The internet is the major requirement for omnipresence and a device capable of accessing the internet is also needed. Though this can be a desktop device, mobile devices better allow for omnipresence in education. Enlightening information, right? Yet, we must recognize the distinction between e-learning and u-learning. Anyone with a computer and some spare time can e-learn. U-learning also factors in human interaction as an equivalent component of education that is especially important for transfer of affective domain objectives. Thus, communication mechanisms must be in place to allow for person-to-person information transfer. Complete saturation, though socialization and study, occurs in an ubiquitous learning environment.
What is the design for interaction/communication between the student, the lesson content, and perhaps the teacher/instructor?
I previously alluded to the redefinition of design in u-learning. Design must include communications between the student, content, and instructor. While the student is free to interact with lesson content using flexible, self-scheduling in a ULE, a need for periodic feedback mechanisms continue to be vital.
Feedback can be provided in different ways. In a self-study lesson, the teacher can facilitate self-reflection periodically by interjecting questions and providing a means of contact if clarification is needed. Depending upon class size and the order or thinking targeted, automation may be a viable option to maintain class productivity. For example, a MOOC with low order objectives, such as simple memorization of vocabulary, may be designed in such a manner that activities and evaluation tools provide feedback to the student according to objective answers programmed during the development phase. This means of providing feedback would likely not work when higher order thinking (HOT) objectives aim to produce creative and conceptual students who apply principles, since subjectivity will exist within the responses. Technology is available to quickly scan for keywords, but HOT objective automated feedback is still imperfect and can, paradoxically, become a learning barrier. I may be the only one using HOT objectives as a term, but I truly feel they should be in a class of their own within each domain.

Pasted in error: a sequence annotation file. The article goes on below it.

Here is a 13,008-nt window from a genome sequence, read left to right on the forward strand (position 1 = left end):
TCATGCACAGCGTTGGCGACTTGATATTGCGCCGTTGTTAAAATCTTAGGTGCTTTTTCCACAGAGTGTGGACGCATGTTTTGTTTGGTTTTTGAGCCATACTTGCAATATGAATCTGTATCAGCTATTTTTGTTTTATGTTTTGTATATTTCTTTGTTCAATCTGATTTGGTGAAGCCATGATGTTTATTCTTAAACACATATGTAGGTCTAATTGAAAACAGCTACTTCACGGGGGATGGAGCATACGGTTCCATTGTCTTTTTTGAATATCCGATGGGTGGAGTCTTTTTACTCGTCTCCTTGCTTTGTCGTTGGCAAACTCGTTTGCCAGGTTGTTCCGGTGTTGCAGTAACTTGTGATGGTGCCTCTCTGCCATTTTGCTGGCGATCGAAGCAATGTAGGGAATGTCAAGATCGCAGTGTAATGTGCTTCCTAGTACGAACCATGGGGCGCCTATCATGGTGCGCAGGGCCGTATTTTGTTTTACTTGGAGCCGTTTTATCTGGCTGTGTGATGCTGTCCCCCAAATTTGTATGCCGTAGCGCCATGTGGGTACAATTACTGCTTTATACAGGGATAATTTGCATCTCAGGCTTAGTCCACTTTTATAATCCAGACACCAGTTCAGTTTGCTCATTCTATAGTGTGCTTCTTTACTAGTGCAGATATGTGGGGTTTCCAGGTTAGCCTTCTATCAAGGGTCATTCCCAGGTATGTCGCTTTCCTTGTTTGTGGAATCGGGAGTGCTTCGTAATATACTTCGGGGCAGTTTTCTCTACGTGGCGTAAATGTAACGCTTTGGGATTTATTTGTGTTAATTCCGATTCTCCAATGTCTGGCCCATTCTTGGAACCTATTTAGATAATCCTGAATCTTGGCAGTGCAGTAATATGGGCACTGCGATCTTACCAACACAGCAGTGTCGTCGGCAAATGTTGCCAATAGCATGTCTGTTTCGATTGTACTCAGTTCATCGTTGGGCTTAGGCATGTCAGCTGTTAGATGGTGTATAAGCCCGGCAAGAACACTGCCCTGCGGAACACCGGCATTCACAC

What is a general framework that can be followed when designing the curriculum/lessons? (i.e. what learning theories/strategies should be tapped into in your ubiquitous curriculum?)
Resembling the continuation of framework used for instructional design, other customary models and theories also have applicability within ULEs. Two with an increased significance in the new realm are Gagne’s Nine Events of Instruction and constructivism. This is part of U-learning in action made possible through e-learning. If you need to learn what they are, click them. If not, read on. Everyone is responsible for their own learning, but I have facilitated it by guiding you in the right direction via hypertext links. Get it?
With a plethora of information available (pretty much the definition of U-learning) and alternatives just milliseconds away, competition is greatly increased. Only the most engaging and relevant content will reach students, so the educator must be vigilant about quality and variation in content and contexts used for a lesson. Gagne’s Nine Events of Instruction ensure that lessons will have a competitive edge in the ULE arena.
With U-learning consisting, at least partially, of self-directed learning, constructivism is a learning theory that interlaces well. Touted often as “experiential learning”, constructivism shifts from teacher-led instruction to instruction facilitated by an educator with students responsible for their own learning. Many tenets of this educational philosophy support ubiquitous learning environments.
Rationally, ubiquitous learning is not something that is going to disappear anytime soon. The ubiquitous learning environment creates situations that may require some task redefinition. Fortunately, many customary instructional design models and theories continue to have applicability and are enhanced within ULEs. Ubiquitous learning is, feasibly, best viewed as a means of augmenting contemporary educational processes.